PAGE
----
For example, let’s say I have a transaction with these amounts:
(1) 17 + 12 = 29
The balanced equation shows no new money was created, complying with property 1) above. The equation remains true if I apply a secret blinding number (eg 11) to all terms.
(2) 17*11 + 12*11 = 29*11
Without knowing my secret number 11, you would have a hard time guessing what the original transaction values are in this equation.
(3) 187 + 132 = 319
In equation (3), I’ve managed to keep both the values and blinding number private while still allowing others to verify I have not created new money in my transaction.
The big picture
Still don’t think this is a big deal? MimbleWimble offers other extensive benefits that indicate it could form the foundation of the kind of network bitcoin was meant to be.
Freedom of choice
By obscuring all values, MimbleWimble provides full privacy and gives you the choice of what to reveal. It’s similar to donor levels in various non-profits. You’ll see the range a donation was made for, but you don’t necessarily know the exact donation.
Both the donor and the non-profit know exactly how much was donated, but no one else needs to know.
This “right to privacy gives us the ability to choose which parts in this domain can be accessed by others, and to control the extent, manner and timing of the use of those parts we choose to disclose.”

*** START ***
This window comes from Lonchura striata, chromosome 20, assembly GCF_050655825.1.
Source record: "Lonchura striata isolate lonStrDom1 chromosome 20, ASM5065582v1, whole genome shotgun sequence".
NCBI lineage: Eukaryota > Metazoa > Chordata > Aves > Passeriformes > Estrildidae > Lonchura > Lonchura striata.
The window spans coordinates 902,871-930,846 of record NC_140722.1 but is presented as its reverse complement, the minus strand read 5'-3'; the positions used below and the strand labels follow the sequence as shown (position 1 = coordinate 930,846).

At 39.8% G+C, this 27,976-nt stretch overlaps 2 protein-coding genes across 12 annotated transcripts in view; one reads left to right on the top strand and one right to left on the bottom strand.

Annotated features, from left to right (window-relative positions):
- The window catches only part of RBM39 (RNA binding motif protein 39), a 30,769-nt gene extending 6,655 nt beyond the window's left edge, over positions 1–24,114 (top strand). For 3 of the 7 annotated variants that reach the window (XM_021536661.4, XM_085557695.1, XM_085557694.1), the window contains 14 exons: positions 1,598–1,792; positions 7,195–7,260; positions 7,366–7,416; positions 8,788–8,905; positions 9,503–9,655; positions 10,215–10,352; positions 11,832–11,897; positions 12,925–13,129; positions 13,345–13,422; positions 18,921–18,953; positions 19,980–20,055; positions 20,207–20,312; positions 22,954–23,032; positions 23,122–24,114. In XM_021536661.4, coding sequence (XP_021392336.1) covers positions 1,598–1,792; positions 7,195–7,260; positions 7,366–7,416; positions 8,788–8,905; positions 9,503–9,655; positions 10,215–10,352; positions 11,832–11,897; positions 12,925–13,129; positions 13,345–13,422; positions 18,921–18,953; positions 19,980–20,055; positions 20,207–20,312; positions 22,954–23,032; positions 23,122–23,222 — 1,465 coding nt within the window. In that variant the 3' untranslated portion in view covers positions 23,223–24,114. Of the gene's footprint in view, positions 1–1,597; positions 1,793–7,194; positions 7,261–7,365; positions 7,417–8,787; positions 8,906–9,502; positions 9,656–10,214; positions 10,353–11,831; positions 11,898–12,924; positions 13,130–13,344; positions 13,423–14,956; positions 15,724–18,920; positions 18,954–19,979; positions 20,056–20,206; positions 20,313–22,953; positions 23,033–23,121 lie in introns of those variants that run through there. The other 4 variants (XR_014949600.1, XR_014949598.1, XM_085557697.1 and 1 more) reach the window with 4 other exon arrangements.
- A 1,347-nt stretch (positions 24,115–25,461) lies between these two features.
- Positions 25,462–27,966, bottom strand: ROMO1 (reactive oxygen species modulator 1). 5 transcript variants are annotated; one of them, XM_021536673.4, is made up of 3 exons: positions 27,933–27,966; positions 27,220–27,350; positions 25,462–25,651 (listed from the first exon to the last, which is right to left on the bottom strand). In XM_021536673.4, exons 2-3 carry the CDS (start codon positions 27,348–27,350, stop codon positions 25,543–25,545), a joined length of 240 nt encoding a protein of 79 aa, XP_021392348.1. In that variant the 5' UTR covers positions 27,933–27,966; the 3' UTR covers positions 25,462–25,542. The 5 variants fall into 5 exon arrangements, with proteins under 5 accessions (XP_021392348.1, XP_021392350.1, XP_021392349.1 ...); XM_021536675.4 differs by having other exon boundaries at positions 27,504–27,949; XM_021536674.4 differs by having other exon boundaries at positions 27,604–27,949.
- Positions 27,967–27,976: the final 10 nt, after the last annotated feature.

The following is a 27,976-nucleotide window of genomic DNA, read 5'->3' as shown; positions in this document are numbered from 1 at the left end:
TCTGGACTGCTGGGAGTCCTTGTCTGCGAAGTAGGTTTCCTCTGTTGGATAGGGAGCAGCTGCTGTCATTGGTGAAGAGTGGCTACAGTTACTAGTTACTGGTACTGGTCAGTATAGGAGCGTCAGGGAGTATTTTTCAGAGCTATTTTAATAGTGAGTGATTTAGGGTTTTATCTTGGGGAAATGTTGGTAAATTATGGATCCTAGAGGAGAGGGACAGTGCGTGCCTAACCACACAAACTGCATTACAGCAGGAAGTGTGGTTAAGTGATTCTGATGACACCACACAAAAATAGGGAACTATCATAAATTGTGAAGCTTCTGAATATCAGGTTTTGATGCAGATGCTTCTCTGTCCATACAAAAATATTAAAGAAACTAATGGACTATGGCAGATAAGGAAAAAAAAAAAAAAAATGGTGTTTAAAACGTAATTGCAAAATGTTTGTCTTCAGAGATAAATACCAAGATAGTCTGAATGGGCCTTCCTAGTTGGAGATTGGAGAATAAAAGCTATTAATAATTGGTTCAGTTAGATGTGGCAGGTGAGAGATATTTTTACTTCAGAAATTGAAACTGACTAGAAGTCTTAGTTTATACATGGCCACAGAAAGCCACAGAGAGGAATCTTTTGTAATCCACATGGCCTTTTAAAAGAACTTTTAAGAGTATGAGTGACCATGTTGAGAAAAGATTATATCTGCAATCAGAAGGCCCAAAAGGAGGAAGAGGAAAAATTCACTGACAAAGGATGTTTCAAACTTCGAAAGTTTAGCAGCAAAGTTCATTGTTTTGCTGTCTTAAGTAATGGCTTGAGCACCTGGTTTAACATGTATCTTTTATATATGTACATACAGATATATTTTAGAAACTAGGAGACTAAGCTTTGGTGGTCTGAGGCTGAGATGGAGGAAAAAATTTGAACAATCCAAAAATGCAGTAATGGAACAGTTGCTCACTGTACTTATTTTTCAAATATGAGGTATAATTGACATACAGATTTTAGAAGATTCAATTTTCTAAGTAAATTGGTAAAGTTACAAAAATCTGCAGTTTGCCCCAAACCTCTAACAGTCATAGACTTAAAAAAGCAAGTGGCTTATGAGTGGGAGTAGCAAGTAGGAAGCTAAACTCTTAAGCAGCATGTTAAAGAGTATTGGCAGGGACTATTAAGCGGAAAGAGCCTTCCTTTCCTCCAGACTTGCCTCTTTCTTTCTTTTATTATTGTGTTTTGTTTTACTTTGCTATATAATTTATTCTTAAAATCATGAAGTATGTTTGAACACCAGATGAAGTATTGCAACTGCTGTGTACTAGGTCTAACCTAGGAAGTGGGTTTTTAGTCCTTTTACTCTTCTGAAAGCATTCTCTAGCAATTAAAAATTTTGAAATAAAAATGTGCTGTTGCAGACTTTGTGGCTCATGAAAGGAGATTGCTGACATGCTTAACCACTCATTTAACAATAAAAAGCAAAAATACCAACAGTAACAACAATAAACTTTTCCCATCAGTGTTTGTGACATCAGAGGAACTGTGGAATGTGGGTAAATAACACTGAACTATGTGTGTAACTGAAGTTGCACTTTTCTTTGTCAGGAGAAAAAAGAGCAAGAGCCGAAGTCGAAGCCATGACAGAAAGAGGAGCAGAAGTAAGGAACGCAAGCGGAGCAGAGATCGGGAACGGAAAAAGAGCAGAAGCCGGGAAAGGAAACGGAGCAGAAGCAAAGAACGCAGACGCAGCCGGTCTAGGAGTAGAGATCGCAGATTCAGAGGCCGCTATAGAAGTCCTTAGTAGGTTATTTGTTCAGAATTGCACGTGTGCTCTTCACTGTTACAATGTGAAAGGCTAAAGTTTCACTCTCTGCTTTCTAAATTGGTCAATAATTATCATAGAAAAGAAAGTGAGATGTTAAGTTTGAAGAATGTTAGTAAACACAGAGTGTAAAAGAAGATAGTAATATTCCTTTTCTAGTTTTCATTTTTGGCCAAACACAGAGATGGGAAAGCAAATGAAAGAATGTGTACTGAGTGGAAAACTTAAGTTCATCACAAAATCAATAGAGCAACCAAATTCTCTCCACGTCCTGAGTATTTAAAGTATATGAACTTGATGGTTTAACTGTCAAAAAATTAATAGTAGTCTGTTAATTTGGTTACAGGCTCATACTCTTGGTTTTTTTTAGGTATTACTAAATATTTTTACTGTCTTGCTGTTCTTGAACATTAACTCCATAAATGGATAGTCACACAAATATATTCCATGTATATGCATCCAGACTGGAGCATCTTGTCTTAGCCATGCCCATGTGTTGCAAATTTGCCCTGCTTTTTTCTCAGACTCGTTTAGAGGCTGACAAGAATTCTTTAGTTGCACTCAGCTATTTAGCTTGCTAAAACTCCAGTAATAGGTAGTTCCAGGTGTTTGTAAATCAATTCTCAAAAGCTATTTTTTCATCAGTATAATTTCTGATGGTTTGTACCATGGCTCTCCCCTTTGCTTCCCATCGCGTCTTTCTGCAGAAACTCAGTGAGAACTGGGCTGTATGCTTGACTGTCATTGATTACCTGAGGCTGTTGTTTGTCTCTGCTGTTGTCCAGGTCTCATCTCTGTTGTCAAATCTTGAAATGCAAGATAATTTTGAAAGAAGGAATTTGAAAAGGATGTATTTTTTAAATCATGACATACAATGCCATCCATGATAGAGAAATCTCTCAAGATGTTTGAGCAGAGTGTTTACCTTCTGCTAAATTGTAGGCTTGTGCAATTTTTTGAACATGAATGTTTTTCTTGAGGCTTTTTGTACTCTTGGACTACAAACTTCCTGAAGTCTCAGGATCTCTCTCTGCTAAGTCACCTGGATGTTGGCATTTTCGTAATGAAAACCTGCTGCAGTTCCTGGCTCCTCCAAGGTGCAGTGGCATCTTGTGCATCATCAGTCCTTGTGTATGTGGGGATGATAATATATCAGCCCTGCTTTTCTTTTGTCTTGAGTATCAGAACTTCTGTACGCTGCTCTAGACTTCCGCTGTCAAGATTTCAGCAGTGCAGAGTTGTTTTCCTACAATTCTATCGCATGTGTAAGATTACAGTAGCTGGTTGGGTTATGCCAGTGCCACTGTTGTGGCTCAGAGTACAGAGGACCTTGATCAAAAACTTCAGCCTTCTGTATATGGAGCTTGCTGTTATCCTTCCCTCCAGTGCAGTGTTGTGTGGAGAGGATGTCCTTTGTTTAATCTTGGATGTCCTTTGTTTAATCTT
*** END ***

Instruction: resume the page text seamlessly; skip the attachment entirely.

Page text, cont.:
Another aspect of bitcoin that disturbs me greatly is there is little opportunity left for an average person to participate in securing the network. The requirement of a highly specialized and expensive chip for bitcoin mining – the ASIC – has almost eliminated anyone from becoming a bitcoin miner, whose primary responsibility is validating transactions and placing them into blocks.
The mining community is now heavily centralized and this has greatly contributed to bitcoin’s woes.
The ability to grow over time while still providing equal opportunity to participate are key tenets of Ignotus’ Grin implementation of MimbleWimble. Grin is designed to be ASIC resistant, so that anyone who wants to try mining can buy a widely available GPU chip at a local Best Buys or online for a reasonable price.
Making MimbleWimble ASIC resistant democratizes access. I’ve even toyed with the idea of building a GPU miner with my kids to see what it can do.